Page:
EXAMPLES

1. 5 Layer (Genuine) Film

A five layer film was made using the so-called double bubble process. Molten polymer from three extruders (a large core and two smaller skin extruders) was extruded through an annular die to produce a 1-2 mm thick tube of polypropylene. This tube was then reheated and simultaneously stretched in the transverse and machine directions by a combination of pulling the film in the machine direction and blowing it into a bubble to stretch in the transverse direction. The resulting film had been stretched by 8×8 to produce film of between 20 and 50 μm in thickness. The bubble can either be cut and pulled into two halves (to produce a three layer film) or it can be collapsed and laminated together to produce thick, five layered film of between 50 and 100 μm in thickness. In this Example, a 5 layer film was prepared, and the film was then annealed via reheating and rolled up into reels. The five layers consisted of two outer skin layers (<0.5 μm), two main core areas (20-55 μm) and a single laminating layer holding the two core layers together (<1 μm). From this sample the overall thickness, the thickness of each layer and the birefringence were obtained. The interferogram of the resulting film structure (designated “genuine”) is shown in FIG. 4.

2. 5 Layer (Counterfeit) Film

A hypothetical counterfeit film was manufactured from the designated genuine film by laminating together two webs of the “genuine” film. The interferogram of the resulting film structure (designated “counterfeit”) is shown in FIG. 5.

Claims

1. A method of authenticating a polymer film comprising measuring the birefringence of a layer therein.

2. The method according to claim 1, wherein the film is a multi-layer film.

3. The method according to claim 2, wherein birefringence measurement is made on a core layer of the film.

4. The method according to claim 1, additionally comprising measuring the thickness of a layer therein by white light interferometry.

5. The method according to claim 4, wherein the measurement of thickness by white light interferometry is made on a core layer of the film.

6. The method according to claim 1, wherein measurement is carried out on more than one layer.

7. The method according to claim 1, wherein the measurement is carried out using a pulsed light source.

8. The method according to claim 1, wherein the measurement is carried out using a detuned light source.

9. The method according to claim 1, wherein the measurement is carried out using an LED light source.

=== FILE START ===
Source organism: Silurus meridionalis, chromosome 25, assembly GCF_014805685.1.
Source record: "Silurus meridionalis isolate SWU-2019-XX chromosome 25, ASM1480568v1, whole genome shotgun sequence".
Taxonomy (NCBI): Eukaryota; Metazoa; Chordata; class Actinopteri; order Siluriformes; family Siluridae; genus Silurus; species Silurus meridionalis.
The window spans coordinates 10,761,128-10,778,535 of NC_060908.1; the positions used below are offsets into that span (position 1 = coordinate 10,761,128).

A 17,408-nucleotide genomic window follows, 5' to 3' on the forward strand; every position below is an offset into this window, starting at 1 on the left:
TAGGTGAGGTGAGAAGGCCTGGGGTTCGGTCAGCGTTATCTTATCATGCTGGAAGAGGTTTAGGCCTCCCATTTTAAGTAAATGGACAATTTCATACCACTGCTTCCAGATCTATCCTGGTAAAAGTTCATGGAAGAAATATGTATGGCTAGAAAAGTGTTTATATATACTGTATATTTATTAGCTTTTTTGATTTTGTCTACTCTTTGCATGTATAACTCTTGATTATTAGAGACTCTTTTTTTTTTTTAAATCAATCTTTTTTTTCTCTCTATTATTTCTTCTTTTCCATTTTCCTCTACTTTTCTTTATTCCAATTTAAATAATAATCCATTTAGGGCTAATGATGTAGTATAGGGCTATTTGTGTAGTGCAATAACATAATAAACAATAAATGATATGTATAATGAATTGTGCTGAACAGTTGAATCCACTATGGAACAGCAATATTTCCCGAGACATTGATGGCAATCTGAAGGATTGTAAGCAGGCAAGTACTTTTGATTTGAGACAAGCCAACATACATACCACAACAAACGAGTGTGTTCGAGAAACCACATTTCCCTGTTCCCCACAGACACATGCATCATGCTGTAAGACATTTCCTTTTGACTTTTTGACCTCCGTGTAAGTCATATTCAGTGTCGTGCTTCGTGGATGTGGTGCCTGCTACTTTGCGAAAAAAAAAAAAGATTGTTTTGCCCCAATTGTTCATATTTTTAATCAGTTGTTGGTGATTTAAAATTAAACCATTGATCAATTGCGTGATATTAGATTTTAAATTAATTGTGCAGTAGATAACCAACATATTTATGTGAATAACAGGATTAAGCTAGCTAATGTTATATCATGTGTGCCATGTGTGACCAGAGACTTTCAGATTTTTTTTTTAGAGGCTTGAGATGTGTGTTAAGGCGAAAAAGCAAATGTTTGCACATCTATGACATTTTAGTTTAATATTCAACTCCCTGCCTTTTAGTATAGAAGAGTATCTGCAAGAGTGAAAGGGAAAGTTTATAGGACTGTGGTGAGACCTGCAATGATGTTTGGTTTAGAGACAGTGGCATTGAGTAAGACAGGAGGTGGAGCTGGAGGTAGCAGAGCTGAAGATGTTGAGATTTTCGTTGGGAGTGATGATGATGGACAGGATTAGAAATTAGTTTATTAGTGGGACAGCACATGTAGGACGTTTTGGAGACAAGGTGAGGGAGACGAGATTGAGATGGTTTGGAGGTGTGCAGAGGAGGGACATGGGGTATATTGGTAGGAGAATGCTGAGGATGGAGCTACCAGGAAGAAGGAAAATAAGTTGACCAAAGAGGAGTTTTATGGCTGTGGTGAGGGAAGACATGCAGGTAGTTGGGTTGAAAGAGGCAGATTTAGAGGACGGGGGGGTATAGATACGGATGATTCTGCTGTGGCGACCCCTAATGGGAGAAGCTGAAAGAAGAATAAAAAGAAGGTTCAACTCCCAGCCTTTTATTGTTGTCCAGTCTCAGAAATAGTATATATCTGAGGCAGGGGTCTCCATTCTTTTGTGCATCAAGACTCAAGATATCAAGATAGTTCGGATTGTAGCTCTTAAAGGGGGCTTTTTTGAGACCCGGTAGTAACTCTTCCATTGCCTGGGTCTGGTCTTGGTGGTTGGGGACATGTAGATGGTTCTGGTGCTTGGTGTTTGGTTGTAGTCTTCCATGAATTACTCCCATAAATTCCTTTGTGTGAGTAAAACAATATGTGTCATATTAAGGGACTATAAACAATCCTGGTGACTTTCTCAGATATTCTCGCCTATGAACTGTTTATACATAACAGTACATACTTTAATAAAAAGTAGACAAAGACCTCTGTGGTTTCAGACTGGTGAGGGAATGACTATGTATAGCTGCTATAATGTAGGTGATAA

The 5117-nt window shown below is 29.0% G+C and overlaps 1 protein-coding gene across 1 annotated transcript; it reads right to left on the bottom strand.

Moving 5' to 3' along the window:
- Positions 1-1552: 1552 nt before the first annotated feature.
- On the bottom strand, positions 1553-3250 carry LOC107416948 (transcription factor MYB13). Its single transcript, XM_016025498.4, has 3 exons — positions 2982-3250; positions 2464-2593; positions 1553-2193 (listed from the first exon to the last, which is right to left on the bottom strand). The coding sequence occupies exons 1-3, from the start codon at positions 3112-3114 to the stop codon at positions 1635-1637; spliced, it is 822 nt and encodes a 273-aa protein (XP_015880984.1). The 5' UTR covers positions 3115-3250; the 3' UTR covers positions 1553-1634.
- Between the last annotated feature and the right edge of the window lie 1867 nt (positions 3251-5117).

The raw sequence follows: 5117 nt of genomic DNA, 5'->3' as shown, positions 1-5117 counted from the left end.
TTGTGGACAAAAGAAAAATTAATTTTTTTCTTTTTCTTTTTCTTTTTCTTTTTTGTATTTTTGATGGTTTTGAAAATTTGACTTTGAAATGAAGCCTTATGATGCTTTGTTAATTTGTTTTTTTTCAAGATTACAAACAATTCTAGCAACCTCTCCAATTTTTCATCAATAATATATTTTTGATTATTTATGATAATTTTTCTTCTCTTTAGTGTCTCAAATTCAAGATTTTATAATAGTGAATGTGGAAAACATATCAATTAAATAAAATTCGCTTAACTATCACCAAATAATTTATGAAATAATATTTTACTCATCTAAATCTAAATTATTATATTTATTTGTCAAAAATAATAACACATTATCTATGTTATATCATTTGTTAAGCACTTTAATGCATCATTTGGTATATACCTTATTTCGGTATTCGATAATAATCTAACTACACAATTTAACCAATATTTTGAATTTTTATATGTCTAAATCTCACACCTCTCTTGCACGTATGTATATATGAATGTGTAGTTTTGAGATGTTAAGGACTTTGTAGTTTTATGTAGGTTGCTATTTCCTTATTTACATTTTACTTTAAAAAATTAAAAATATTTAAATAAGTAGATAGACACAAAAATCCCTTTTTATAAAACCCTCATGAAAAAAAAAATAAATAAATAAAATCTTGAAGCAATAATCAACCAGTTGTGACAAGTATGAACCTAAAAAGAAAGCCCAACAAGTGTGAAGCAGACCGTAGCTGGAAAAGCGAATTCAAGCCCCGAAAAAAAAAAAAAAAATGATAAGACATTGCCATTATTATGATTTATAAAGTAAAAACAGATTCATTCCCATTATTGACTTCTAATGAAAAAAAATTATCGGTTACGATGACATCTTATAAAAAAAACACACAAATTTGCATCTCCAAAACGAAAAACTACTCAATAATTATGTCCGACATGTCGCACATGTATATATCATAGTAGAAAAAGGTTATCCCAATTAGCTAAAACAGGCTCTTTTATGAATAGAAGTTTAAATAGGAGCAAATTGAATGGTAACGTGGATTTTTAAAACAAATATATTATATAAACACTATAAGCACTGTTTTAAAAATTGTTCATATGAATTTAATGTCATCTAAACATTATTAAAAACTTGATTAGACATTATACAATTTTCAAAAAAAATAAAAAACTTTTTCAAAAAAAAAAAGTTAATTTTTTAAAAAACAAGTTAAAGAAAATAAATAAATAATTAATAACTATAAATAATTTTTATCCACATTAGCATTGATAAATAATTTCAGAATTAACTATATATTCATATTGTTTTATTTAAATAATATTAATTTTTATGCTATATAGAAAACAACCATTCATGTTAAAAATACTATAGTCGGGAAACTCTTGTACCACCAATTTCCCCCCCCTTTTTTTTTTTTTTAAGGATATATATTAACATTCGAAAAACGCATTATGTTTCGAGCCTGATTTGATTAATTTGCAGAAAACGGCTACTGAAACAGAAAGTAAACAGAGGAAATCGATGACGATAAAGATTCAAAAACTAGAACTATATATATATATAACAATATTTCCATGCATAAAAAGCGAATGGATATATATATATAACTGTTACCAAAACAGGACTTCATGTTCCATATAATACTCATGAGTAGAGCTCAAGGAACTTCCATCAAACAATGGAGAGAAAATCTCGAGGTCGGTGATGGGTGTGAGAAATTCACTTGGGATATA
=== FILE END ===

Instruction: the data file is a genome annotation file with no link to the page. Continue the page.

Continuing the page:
10. The method according to claim 1, wherein the film comprises at least one clarifying agent.

11. The method according to claim 1, wherein the film is prepared by a bubble process.

12. The method according to claim 1, wherein the film comprises a layer of biaxially oriented polypropylene (BOPP).

13. The A method according to claim 1, wherein the film comprises a monoweb of three or more polymeric layers.

14. The A method according to claim 1, wherein the film comprises a double web of five or more polymeric layers.

15. The A method according to claim 1, wherein the method differentiates between films made by a bubble process and films made by a different process.

16. A method of authenticating an object, comprising a polymer film, wherein authentication is carried out by authenticating the polymer film according to claim 1.

17. The method according to claim 16, wherein the object is:

a bank note;
a governmental document;
a non-governmental document;
an identity document;
a passport;
a security thread;
an Optical Variable Device (OVD); or
a wrapper of or an attachment to an item.

18. A method of identifying an authentic film or object on the basis of the film or object meeting a specified pre-defined criterion of birefringence, utilizing the method according to claim 1.

19. A method of identifying a non-authentic or counterfeit film or object on the basis of the film or object not meeting a specified pre-defined criterion of birefringence, utilizing the method according to claim 1.

20. A detection unit adapted to carry out the method of claim 1, comprising a birefringence detector.

21. A detection unit adapted to carry out the method of claim 4, comprising a white light interferometer.

22. The method according to claim 4, wherein measurement is carried out on more than one layer.

23. The method according to claim 4, wherein the measurement is carried out using a pulsed light source.

24. The method according to claim 4, wherein the measurement is carried out using a detuned light source.

25. The method according to claim 4, wherein the measurement is carried out using an LED light source.

26. The method according to claim 4, wherein the film comprises at least one clarifying agent.

27. The method according to claim 4, wherein the film is prepared by a bubble process.

28. The method according to claim 4, wherein the film comprises a layer of biaxially oriented polypropylene (BOPP).

29. The method according to claim 4, wherein the film comprises a monoweb of three or more polymeric layers.

30. The method according to claim 4, wherein the film comprises a double web of five or more polymeric layers.

31. The method according to claim 4, wherein the method differentiates between films made by a bubble process and films made by a different process.

Patent History

Publication number: 20130335732
Type: Application
Filed: Aug 22, 2013
Publication Date: Dec 19, 2013
Applicant: INNOVIA FILMS SARL (Blonay)
Inventor: Robert Laird Stewart (Wigton)
Application Number: 13/973,758

Classifications

Current U.S. Class: Plural Test (356/73); By Polarized Light Examination (356/364)
International Classification: G01N 21/23 (20060101); G01B 11/06 (20060101);